“This is an important advance in how Harvard Library is enabling discovery of, access to, and preservation of world knowledge,” Whitehead said. “We are intent on seeing communities in all parts of the world empowered to share their local research resources broadly while retaining their ownership, a significant shift from collecting practices of past centuries. We hope that our partnership with President Sirleaf and the EJS Center inspires future partnerships that help expand access to archives of international significance.”
“The papers especially need to be preserved and available for women – in Liberia, in Africa, and elsewhere – to follow the history of my life. We hope they will provide inspiration for future generations.”Ellen Johnson Sirleaf
Whitehead added that Harvard Library is honored to work with Sirleaf, particularly, on the first such partnership.
“We are thrilled that President Ellen Johnson Sirleaf has chosen to partner with us in bringing her legacy to the world,” Whitehead said. “She is a trailblazing world leader, who helped shape a better future for women in Liberia and serves as an inspiration to women in public leadership positions.”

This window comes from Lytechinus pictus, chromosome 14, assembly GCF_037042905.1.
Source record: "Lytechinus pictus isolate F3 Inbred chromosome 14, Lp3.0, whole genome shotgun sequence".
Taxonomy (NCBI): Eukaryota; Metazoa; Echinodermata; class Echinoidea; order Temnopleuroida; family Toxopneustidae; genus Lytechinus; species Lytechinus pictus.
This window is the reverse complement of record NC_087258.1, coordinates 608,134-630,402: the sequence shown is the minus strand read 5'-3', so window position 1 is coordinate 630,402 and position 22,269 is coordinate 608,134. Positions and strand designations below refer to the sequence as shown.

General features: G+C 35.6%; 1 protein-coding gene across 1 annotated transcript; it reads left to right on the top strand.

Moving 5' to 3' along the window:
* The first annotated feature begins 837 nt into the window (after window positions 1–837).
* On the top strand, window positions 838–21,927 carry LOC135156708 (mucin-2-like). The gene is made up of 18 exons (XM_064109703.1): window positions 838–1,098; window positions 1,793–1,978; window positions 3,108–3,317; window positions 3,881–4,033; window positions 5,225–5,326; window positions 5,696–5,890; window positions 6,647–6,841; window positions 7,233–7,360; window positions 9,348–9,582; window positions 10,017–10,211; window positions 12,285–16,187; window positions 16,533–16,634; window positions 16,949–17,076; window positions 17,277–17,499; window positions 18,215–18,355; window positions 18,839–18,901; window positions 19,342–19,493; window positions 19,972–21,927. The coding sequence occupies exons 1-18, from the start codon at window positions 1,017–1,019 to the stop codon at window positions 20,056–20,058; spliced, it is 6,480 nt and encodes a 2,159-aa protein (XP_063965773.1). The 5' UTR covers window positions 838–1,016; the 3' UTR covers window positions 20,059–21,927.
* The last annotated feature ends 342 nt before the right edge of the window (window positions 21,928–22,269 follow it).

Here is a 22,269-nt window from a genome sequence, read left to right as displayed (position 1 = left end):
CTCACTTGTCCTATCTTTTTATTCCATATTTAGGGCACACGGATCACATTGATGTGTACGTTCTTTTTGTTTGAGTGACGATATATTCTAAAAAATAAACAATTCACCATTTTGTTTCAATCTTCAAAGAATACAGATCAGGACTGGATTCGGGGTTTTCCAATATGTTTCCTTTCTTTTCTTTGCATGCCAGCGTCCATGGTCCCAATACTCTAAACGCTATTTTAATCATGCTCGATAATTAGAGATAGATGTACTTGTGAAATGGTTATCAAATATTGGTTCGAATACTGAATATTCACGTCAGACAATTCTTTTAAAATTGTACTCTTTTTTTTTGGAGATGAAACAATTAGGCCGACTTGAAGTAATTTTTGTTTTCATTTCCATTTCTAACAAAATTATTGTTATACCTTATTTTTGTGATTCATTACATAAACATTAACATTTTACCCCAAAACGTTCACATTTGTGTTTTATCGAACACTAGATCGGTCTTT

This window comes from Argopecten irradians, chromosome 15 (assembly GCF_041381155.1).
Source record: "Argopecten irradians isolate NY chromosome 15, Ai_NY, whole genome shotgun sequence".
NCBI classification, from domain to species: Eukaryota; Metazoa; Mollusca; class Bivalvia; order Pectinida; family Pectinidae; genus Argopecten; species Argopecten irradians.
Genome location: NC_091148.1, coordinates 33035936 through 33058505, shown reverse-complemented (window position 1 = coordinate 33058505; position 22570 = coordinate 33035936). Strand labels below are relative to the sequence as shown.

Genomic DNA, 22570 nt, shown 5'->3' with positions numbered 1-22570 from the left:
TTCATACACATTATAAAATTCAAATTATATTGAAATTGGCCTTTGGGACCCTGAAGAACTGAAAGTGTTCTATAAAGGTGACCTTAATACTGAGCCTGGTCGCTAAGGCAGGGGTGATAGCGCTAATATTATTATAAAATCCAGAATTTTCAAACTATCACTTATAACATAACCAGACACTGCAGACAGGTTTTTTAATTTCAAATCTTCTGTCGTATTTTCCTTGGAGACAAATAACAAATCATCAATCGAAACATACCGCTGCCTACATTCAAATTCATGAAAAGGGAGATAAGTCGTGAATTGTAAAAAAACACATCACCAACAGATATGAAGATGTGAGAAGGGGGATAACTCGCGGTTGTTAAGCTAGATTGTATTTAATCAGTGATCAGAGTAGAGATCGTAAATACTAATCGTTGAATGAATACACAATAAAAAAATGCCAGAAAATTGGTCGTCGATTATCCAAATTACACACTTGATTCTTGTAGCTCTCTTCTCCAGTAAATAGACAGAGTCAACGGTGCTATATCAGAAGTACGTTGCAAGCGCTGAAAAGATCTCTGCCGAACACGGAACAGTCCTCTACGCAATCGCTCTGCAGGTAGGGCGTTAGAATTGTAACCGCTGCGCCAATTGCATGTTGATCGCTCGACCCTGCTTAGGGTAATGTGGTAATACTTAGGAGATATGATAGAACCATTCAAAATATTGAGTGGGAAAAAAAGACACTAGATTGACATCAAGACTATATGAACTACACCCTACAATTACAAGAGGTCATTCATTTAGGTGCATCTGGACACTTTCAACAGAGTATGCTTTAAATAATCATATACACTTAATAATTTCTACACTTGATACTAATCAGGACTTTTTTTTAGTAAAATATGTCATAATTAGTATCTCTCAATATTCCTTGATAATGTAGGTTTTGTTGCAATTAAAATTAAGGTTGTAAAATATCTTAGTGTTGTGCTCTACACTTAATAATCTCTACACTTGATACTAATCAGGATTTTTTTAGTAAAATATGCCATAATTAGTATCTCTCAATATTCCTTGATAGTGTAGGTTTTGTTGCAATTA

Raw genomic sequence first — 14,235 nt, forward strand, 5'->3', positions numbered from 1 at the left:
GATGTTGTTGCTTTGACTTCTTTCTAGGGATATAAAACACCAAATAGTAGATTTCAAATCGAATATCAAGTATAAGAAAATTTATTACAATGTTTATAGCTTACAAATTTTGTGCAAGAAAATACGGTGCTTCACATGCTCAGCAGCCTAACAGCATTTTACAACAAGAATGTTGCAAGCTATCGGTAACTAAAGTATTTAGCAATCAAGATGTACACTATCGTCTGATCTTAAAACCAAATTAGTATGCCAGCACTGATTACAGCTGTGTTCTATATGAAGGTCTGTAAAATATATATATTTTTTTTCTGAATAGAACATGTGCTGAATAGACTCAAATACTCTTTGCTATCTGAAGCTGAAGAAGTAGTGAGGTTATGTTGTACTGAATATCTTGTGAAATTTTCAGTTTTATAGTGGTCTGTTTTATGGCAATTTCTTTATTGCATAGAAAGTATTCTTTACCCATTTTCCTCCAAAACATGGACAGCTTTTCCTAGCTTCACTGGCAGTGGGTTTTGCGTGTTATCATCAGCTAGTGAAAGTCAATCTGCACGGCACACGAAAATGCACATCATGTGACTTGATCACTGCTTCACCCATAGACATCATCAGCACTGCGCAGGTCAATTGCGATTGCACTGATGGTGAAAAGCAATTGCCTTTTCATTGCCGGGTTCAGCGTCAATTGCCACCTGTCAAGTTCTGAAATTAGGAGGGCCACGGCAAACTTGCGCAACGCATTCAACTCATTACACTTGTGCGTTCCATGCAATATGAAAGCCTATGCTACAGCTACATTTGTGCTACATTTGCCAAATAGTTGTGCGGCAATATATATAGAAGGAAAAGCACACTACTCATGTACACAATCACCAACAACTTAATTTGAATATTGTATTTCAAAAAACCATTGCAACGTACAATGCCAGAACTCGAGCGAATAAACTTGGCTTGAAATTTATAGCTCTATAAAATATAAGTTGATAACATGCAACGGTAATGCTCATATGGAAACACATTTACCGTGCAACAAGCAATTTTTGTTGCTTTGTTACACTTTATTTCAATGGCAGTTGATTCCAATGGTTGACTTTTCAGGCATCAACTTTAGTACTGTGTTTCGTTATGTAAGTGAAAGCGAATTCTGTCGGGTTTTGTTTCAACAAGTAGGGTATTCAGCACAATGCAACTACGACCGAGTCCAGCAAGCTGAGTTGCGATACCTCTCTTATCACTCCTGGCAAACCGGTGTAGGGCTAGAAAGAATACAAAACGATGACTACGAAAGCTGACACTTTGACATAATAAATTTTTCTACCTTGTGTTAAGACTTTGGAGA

Sirleaf was president of Liberia from 2006 to 2018; her tenure was historic as she was the first elected female leader of an African country. As president, she worked to secure peace in Liberia, promote the country’s economic and social development, reform areas of governance and reinstate the rule of law, and improve infrastructure and basic services.